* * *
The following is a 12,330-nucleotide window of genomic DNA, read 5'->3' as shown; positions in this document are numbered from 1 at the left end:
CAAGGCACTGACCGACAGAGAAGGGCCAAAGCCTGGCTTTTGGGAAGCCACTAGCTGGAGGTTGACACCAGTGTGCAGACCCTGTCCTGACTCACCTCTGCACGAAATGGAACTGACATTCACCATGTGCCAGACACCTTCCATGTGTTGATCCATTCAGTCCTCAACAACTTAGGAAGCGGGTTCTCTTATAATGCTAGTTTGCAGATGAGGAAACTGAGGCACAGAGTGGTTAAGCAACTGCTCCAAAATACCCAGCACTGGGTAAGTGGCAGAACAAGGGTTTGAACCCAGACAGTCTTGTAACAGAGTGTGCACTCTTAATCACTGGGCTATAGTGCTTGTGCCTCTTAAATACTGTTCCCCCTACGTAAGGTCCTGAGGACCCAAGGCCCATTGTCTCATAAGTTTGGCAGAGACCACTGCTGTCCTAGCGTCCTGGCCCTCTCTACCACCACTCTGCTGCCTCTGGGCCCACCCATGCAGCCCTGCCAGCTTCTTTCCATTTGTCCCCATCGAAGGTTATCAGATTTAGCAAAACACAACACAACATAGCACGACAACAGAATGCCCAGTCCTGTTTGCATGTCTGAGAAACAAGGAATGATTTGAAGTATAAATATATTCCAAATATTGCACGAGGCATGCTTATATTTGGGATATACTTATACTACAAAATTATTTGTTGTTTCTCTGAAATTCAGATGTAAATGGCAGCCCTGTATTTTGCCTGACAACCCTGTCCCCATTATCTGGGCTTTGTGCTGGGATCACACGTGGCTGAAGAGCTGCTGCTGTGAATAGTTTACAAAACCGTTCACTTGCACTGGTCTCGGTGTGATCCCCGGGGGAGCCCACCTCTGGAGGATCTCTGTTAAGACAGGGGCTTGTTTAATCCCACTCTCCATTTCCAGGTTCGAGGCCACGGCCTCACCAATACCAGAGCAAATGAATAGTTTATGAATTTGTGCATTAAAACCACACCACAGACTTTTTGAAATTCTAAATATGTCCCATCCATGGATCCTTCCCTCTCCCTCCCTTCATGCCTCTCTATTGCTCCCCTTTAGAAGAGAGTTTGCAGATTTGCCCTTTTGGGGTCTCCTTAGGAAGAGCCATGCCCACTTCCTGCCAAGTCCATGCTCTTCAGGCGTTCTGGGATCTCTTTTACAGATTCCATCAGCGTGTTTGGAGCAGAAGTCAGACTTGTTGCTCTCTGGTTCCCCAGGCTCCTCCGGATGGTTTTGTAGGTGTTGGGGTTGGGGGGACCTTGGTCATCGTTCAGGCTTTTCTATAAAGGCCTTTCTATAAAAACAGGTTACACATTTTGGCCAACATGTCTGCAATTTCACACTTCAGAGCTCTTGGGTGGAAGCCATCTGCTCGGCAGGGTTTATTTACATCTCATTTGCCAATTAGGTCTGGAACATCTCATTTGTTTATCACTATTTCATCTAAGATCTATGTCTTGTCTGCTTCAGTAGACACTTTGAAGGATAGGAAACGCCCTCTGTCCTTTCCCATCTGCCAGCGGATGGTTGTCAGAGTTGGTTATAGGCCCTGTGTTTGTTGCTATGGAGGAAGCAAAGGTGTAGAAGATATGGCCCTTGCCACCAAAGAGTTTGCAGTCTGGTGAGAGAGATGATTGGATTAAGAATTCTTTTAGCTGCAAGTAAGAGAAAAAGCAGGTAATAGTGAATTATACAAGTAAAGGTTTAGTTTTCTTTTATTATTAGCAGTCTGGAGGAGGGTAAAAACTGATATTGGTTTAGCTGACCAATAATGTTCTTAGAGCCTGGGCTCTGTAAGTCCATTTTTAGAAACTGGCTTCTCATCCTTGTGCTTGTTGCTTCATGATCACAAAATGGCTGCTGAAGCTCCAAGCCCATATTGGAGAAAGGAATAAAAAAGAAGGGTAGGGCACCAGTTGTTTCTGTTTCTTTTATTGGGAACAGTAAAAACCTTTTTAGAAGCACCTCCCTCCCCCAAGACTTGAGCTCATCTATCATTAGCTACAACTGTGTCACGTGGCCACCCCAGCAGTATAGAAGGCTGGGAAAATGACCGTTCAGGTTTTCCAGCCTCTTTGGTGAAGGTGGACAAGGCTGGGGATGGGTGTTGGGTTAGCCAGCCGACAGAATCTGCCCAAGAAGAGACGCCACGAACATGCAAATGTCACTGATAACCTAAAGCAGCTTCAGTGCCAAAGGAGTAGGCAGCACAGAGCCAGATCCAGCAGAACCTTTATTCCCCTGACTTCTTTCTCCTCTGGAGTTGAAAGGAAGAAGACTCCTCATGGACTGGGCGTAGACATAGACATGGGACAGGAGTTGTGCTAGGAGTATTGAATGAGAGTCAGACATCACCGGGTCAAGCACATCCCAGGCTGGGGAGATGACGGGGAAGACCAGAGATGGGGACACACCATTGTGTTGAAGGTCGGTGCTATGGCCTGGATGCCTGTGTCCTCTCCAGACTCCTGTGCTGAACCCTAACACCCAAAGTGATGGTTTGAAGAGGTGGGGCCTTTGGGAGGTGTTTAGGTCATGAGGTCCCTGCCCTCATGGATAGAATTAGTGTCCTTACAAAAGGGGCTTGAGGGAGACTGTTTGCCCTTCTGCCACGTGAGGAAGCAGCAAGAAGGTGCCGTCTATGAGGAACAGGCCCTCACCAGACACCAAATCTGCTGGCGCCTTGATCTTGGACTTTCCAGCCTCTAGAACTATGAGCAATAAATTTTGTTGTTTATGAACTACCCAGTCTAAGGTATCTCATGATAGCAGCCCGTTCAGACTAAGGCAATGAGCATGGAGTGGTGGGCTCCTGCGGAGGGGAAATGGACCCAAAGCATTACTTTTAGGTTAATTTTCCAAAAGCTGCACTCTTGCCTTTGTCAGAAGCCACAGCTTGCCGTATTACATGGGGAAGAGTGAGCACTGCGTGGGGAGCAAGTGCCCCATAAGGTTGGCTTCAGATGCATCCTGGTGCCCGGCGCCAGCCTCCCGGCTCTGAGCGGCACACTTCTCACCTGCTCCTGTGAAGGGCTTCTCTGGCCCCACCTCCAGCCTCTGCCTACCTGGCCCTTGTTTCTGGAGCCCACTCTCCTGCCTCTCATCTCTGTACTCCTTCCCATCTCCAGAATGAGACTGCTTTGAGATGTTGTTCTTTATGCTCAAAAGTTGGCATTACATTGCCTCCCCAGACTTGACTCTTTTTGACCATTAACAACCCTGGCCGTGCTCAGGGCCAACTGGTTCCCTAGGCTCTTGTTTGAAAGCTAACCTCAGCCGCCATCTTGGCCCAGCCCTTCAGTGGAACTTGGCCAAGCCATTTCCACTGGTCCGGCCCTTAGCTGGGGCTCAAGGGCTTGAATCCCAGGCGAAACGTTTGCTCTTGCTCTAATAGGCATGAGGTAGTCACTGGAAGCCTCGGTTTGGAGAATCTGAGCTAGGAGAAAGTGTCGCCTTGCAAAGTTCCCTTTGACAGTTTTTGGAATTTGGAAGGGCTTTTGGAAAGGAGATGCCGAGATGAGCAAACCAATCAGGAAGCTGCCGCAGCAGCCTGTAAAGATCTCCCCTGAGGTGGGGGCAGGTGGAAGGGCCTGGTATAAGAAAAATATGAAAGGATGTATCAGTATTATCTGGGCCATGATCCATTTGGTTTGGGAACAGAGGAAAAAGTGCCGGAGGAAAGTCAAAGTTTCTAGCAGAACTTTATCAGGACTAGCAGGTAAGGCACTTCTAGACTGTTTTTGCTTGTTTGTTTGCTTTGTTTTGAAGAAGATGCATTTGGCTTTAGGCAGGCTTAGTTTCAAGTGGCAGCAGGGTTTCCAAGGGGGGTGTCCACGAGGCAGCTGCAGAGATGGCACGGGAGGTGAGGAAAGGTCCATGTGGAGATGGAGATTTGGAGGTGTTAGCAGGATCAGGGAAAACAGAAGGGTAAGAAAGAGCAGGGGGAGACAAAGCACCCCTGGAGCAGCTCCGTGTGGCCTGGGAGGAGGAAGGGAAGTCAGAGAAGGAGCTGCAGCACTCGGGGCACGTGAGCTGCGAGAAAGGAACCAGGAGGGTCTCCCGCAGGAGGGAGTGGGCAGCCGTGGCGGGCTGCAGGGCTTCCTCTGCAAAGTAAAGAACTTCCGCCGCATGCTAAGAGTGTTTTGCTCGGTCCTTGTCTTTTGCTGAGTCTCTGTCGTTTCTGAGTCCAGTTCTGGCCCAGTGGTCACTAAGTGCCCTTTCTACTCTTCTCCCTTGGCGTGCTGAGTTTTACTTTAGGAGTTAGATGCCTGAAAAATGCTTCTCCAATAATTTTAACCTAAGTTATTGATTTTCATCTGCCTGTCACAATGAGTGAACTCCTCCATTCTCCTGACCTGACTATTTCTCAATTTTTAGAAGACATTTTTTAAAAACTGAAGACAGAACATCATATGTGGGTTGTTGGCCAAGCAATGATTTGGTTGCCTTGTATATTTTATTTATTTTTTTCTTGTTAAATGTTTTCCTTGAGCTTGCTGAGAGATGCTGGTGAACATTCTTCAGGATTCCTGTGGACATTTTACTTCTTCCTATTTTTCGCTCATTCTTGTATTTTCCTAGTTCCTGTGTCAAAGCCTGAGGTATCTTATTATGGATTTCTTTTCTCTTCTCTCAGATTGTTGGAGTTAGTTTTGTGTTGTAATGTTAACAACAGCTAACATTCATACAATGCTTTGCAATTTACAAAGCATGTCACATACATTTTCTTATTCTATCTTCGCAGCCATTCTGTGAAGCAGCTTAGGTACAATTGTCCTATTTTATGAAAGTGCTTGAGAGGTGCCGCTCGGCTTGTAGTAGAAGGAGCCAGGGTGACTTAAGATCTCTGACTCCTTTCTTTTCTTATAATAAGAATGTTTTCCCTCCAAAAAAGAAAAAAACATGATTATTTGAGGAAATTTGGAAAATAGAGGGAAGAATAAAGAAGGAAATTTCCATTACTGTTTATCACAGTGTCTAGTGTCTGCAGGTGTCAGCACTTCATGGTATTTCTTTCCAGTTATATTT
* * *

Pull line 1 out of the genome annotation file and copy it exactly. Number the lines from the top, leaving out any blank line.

The following is a 12,330-nucleotide window of genomic DNA, read 5'->3' as shown; positions in this document are numbered from 1 at the left end: